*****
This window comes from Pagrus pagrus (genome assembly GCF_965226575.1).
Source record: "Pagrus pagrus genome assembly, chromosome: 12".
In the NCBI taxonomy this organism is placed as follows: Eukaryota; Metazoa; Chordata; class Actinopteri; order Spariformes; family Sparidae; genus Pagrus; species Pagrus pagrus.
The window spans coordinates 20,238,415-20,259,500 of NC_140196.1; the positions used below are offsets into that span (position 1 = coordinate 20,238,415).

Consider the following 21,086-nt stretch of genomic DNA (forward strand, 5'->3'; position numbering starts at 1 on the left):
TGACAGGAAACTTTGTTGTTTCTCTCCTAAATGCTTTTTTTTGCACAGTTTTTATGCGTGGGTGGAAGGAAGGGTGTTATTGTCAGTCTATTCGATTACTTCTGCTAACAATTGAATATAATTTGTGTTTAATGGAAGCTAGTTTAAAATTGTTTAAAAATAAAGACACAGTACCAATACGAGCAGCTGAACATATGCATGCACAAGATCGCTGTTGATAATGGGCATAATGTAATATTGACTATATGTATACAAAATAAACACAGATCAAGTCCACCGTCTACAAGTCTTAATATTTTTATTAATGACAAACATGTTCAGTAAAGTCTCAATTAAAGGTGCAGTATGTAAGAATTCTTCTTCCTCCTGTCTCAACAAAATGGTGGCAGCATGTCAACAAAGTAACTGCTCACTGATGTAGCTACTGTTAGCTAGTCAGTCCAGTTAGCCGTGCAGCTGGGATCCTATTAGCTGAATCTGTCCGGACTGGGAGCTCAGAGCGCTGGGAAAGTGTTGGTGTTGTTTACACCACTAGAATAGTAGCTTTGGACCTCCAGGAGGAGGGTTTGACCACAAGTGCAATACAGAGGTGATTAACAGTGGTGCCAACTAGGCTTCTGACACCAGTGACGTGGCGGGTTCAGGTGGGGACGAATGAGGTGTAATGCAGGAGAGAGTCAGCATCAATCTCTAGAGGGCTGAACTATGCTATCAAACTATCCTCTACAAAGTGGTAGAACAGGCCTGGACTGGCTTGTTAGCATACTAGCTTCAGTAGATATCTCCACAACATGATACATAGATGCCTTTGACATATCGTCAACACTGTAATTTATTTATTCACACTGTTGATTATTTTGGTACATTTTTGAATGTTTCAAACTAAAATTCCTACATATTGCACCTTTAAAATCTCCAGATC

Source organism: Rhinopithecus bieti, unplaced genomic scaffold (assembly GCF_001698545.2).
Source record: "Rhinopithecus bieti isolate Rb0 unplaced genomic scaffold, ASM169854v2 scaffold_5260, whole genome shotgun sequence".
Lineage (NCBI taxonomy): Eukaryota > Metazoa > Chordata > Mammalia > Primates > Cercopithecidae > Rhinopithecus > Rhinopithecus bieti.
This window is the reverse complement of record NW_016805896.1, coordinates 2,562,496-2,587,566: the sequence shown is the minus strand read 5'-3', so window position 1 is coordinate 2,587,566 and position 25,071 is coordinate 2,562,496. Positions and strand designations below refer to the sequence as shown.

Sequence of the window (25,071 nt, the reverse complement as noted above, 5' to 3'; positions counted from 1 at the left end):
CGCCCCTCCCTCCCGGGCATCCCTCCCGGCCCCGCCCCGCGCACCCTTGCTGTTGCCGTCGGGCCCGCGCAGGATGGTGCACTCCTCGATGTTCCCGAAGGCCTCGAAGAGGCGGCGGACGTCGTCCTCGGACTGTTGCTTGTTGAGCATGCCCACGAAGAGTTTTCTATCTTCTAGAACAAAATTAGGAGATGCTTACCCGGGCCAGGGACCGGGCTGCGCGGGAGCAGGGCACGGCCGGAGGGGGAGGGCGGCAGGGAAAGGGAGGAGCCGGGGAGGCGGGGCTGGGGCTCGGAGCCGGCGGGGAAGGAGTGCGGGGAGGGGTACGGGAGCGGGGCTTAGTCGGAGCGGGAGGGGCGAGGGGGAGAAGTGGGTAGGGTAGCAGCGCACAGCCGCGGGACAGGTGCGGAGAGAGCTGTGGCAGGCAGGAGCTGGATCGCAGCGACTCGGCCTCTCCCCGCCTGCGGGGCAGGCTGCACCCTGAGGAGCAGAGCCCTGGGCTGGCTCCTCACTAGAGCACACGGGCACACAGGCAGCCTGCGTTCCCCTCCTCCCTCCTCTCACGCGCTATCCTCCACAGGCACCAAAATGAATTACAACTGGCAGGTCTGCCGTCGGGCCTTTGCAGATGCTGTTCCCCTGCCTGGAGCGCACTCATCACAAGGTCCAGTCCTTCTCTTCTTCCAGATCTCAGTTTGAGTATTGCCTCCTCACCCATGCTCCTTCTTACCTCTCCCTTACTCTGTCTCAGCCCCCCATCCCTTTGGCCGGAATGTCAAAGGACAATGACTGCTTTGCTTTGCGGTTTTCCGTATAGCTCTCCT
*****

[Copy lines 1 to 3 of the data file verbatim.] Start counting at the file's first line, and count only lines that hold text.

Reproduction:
This window comes from Pagrus pagrus (genome assembly GCF_965226575.1).
Source record: "Pagrus pagrus genome assembly, chromosome: 12".
In the NCBI taxonomy this organism is placed as follows: Eukaryota; Metazoa; Chordata; class Actinopteri; order Spariformes; family Sparidae; genus Pagrus; species Pagrus pagrus.